The important caveat is coming just months after the Ethiopian Government announced that it had constituted a liberalisation committee whose job it is to establish the modalities that would guide the liberalisation process.
The implication, therefore, is that we might be seeing some mergers and acquisitions in the Ethiopian banking sector anytime soon.
Business Insider Africa reported earlier that the Ethiopian banking sector liberalisation committee has begun working towards replacing the country’s decades-old financial services code with a new one.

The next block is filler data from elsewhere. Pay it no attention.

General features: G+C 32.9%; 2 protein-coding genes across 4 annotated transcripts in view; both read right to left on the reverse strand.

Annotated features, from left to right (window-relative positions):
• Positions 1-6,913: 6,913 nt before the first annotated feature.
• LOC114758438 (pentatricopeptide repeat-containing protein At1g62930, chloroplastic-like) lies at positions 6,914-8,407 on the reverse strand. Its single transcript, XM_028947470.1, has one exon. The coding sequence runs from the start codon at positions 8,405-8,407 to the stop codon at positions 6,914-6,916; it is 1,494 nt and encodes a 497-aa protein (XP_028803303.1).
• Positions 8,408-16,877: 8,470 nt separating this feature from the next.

The primary aim of the new financial services code is to end Ethiopia’s restrictive banking policy which has, up till now, prevented foreign banks from investing and setting up shops in the country.
The first draft of the new code is expected to be ready by December 2022. It will, among other things, stipulate the modalities for foreign banks to operate in Ethiopia.
Recall that Prime Minister Abiy Ahmed was the first to disclose Ethiopia’s ongoing plan to open its banking sector to foreign banks. Last month, he declared that “we will bring foreign banks because we need additional wealth and hard currency. Regarding this, the government is now preparing a policy amendment. Once preconditions are met and banks are prepared, we will (implement) that.”
The banking reforms in Ethiopia presents an opportunity for some of Africa’s biggest banks to position themselves in the Horn of Africa country.